- CES 5606 Topics in Steel Design
- CES 6706 Advanced Reinforced Concrete
- CES 5010 Probabilistic and Stochastic Methods in Civil Engineering
- CES 5715 Prestressed Concrete
- CGN 5605 Public Works Planning
- CGN 5606 Public Works Management
- CGN 6905 Microstructural Analysis of Cementitious Systems
- CGN 6905 Railroad Engineering
- EGN 6039 Engineering Leadership
- EGN 6640 Entrepreneurship for Engineers
- EGN 6642 Engineering Innovation
- ENV 5306 Sustainable Materials Management (Municipal Refuse Disposal)
- ENV 6932 Construction and Demolition Debris Management
- ENV 6617 Prin. Green Eng. Design & Sustainability
- ENV 6932 Beneficial Use of Waste Materials
- BCN 5874 Equipment and Methods for Heavy Construction
- BCN 5885 Methods & Management for Heavy Construction
- BCN 6748 Construction Law
- BCN 5729 Design-Build Delivery Methods
- BCN 5776 International Construction Business Management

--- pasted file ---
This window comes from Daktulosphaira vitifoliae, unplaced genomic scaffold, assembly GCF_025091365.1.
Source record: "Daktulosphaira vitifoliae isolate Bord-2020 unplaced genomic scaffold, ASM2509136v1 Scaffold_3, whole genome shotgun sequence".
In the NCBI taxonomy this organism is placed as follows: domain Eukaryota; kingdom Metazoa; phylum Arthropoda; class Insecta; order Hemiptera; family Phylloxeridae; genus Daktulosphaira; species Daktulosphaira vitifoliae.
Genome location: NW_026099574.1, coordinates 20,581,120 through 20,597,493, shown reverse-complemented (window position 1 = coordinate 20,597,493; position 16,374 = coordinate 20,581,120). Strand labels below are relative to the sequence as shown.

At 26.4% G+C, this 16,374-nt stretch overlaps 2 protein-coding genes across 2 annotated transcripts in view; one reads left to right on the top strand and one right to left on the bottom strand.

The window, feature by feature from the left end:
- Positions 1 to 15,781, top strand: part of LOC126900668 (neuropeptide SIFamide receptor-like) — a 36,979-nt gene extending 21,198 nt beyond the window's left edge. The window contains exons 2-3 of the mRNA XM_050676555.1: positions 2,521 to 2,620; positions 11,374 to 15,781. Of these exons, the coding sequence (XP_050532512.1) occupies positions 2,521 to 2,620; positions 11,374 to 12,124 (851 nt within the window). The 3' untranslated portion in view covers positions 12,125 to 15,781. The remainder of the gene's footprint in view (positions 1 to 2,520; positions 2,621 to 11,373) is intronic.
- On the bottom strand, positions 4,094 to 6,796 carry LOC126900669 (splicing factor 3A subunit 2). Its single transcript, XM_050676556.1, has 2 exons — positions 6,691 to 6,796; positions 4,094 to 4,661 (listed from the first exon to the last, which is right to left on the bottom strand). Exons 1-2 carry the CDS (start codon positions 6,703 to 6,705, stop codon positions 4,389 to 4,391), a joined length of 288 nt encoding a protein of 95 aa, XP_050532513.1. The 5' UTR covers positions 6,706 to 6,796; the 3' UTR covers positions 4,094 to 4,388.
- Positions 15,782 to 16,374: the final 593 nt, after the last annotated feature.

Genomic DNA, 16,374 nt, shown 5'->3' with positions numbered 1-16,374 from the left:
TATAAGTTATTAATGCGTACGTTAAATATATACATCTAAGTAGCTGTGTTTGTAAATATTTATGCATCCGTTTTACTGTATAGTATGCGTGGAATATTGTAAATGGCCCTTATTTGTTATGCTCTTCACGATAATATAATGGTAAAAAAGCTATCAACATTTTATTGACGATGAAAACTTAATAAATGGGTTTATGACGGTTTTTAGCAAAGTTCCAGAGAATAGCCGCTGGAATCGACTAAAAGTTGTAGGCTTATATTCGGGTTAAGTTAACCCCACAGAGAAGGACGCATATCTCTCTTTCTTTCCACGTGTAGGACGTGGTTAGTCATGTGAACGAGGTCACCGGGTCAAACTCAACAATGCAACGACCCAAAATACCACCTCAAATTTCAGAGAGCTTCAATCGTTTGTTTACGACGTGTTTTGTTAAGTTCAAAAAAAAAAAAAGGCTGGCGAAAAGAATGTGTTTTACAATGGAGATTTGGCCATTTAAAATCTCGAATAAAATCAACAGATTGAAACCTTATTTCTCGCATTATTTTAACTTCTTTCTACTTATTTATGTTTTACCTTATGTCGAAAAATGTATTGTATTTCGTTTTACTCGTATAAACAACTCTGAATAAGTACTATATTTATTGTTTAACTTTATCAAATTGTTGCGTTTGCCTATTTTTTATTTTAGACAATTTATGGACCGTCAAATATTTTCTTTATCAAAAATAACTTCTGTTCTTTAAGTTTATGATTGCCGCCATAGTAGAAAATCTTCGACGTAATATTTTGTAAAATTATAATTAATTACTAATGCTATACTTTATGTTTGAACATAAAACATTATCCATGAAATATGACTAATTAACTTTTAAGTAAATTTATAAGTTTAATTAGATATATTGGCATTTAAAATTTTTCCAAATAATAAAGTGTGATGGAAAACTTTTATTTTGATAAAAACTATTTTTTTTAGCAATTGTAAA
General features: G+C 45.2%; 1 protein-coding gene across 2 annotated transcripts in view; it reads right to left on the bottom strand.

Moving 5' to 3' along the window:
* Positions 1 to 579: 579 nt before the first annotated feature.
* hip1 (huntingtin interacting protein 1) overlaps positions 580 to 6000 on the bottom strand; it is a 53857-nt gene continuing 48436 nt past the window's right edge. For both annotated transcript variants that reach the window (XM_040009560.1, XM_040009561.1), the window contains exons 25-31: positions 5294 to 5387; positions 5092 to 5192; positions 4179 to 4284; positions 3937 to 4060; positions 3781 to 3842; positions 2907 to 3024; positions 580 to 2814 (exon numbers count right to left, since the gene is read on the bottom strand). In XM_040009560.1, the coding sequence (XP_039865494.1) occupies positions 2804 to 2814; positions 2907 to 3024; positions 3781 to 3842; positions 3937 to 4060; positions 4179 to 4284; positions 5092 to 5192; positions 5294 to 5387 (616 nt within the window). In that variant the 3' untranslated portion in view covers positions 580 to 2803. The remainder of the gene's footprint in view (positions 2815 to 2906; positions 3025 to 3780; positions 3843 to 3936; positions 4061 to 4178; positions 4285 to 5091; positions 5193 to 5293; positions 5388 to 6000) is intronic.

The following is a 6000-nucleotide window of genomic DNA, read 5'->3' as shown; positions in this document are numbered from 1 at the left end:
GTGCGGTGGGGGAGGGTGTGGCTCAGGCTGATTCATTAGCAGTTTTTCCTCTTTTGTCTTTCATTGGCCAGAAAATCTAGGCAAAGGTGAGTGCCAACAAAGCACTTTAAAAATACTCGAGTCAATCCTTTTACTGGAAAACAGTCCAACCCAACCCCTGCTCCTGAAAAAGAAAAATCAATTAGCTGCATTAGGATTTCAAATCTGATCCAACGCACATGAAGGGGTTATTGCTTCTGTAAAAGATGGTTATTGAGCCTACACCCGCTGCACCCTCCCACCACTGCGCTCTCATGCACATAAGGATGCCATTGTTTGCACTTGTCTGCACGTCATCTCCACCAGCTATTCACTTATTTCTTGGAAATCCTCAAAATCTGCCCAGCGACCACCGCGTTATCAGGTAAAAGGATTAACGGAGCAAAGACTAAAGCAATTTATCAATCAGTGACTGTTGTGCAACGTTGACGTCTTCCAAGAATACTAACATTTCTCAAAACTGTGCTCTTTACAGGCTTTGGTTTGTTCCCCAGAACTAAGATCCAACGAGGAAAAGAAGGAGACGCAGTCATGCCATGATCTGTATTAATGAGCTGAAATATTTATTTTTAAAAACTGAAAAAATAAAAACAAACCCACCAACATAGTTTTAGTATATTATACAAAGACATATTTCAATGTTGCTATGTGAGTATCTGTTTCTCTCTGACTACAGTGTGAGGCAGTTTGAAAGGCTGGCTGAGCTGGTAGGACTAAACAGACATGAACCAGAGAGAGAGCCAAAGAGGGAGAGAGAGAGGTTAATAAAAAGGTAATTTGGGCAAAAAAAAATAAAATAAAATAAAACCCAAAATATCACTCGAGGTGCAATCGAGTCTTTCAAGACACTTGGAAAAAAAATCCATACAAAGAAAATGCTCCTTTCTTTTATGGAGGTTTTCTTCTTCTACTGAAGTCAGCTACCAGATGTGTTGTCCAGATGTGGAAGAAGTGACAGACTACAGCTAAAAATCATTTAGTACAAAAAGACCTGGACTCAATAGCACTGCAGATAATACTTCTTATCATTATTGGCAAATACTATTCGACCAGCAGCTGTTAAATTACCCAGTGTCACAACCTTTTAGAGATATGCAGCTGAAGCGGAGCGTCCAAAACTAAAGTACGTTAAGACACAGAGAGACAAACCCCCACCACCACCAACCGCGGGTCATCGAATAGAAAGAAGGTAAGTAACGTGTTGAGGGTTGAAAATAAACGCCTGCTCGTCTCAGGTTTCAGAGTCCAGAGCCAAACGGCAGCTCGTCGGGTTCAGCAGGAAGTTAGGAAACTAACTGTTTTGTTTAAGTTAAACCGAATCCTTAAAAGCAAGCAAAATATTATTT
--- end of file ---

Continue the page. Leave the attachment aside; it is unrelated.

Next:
- BCN 6641 Construction Value Engineering
- BCN 6558C Building Integrated Renewable Energy Systems
- Classes listed in core competencies taken above the credit hour requirement in that competency may count toward the elective credit requirement
- Other classes in Civil, Coastal, Environmental engineering or with a prefix of EGN courses may be taken upon approval of advisor
- Only one of BCN 5874 BCN 5885 may be taken
- Other electives outside of the college of engineering may be taken upon approval of advisor
- A maximum of 9 credits outside of engineering may be used to satisfy degree requirements. Since BCN 5618C is required, only an additional 6 credits outside of engineering may be taken.
412 Black Hall
460F Weil Hall
460B Weil Hall
102 Sustainable Materials Management Research Laboratory
470 Weil Hall
460E Weil Hall
460C Weil Hall
460D Weil Hall
204 Black Hall
To view a full listing of each person’s profile, visit the Sustainable Construction Engineering category in our directory.